One of the positive aspects of my time in the service has been the opportunity to travel overseas. I’ve had chance to see more than 45 nations- not all of them friendly to ours- while serving. Of all the places I’ve visited, Western Europe has by far left the most memorable impressions.
One of the reasons for that has been the history, specifically the military history. While most tourists skate by to see the classic cultural landmarks, a detour into the French countryside opens one’s eyes to the impact war has had on the region.
As an American, I’d had the privilege to be born and raised in a nation that has avoided the devastation of total war on her soil since 1865. No so the countries of Europe. A millennium of war is etched onto the landscape. While serving in Germany in 2009 and 2010, I took time to visit the numerous battlefields and monuments scattered across the continent.
First for any American travelling through Western Europe are the battlefields of WW2. From the invasion of Normandy to Hitler’s Eagle’s Nest, one can follow the Allies trek across occupied France and see the site of every major confrontation. On my first mission to Europe in 2009, my crew and I made a trip specifically to Bastogne and other battlefields in Belgium where American forces fought the German Wehrmacht.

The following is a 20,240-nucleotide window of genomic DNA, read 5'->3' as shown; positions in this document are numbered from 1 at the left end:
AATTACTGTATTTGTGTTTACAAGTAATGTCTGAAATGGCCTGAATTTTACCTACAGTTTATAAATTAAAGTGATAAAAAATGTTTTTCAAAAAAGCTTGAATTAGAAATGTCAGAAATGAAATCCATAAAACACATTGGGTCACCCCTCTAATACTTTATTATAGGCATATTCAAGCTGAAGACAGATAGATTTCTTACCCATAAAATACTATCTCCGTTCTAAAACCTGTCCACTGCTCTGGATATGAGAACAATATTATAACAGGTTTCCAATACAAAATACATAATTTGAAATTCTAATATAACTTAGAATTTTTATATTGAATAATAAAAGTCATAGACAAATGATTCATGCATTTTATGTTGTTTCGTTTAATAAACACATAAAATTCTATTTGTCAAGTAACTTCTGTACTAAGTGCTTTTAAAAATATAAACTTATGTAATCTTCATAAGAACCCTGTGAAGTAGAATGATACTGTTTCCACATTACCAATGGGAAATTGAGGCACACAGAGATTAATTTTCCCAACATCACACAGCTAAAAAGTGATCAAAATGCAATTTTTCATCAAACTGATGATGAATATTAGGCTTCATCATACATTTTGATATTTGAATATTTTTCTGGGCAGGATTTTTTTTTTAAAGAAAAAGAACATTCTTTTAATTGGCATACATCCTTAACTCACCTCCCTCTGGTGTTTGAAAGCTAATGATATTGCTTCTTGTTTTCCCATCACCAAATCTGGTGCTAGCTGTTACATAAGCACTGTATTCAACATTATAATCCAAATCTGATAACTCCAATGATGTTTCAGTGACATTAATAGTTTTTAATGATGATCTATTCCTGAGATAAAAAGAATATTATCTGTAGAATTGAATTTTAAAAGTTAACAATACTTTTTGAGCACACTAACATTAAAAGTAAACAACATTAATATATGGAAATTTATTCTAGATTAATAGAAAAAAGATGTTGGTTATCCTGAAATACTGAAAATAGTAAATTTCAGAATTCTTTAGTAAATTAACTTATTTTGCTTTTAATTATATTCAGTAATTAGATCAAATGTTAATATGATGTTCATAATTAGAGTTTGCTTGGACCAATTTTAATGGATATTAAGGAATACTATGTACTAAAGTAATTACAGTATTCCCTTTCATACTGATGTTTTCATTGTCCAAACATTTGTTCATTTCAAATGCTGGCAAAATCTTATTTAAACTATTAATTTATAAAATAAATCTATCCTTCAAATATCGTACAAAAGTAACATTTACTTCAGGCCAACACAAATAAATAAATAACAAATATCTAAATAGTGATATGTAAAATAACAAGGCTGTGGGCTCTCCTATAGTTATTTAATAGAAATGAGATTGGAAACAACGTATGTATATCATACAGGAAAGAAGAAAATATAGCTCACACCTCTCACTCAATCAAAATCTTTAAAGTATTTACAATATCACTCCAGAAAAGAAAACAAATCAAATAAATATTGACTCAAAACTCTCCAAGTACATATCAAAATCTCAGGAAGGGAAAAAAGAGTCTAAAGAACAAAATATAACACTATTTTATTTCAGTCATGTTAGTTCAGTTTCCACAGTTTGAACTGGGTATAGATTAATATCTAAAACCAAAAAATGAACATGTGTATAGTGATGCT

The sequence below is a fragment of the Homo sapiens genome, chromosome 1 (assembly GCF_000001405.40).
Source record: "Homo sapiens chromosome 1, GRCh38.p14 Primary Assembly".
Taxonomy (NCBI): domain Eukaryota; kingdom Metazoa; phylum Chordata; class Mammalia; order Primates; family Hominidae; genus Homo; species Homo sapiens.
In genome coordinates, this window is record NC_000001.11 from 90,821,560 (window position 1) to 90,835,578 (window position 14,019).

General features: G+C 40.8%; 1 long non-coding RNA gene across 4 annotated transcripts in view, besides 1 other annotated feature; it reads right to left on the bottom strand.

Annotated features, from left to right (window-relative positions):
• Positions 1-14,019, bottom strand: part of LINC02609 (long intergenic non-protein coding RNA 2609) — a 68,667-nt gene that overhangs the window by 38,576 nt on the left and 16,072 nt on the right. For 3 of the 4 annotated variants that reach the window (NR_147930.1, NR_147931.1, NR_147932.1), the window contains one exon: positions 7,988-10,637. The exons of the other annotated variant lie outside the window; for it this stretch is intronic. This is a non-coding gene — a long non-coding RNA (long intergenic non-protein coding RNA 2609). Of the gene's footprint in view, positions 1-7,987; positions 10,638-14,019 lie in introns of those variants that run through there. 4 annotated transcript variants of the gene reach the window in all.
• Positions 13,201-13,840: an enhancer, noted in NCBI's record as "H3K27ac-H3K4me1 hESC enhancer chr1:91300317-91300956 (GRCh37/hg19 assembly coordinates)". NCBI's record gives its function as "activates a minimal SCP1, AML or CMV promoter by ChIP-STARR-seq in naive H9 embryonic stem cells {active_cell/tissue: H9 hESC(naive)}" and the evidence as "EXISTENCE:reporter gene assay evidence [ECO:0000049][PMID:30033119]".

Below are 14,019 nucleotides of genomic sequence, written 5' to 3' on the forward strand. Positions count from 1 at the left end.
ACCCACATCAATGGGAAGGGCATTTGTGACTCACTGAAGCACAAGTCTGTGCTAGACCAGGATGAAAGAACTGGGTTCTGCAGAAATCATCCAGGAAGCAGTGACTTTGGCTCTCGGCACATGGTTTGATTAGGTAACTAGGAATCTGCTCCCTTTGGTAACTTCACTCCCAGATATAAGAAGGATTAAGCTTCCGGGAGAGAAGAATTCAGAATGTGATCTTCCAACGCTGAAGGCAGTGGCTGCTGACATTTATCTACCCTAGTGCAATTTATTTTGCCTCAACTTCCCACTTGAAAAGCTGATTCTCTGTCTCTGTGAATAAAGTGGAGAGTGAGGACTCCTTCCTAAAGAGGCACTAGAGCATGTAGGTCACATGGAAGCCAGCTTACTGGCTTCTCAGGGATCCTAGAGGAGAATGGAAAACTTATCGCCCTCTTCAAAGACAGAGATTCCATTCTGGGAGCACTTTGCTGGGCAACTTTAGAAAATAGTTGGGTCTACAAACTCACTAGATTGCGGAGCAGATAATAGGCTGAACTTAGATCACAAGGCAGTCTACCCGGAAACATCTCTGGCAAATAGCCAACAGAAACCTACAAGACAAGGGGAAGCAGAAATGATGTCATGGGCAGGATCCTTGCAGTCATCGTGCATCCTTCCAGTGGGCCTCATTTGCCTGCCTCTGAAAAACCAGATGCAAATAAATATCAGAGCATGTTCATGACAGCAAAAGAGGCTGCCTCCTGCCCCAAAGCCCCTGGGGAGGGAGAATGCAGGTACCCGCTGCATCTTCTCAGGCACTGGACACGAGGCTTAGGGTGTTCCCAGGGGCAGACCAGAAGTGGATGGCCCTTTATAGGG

While the battlefields of WWII are moving, nothing prepares one for the devastation and numbers of headstones marking the Western Front of WWI. Americans too often neglect the First World War- maybe because it was eclipsed by the war following it, or perhaps the cultural memories have begun to fade. When I learned that I was only half a days drive from the battlements and trenches while serving in Germany, I made a special effort to visit these places. I was surprised even among my peers in the Armed Forces, too few knew anything about the war or had an interest in learning about it. Gathering a small group of the more curious of my fellow airmen, I rented a car and bought a map before journeying across eastern France.
I won’t try to retell the history or even explain the emotional impact of seeing places like Verdun, all I will say if you have the opportunity to visit, you must do so.
One day I hope to return and see the many other monuments, forts, and battlefields in Europe. There is more than any person can see in a lifetime, of course. But I consider it a duty, both as a soldier and a world citizen, to learn of these conflicts and see these places with my own eyes.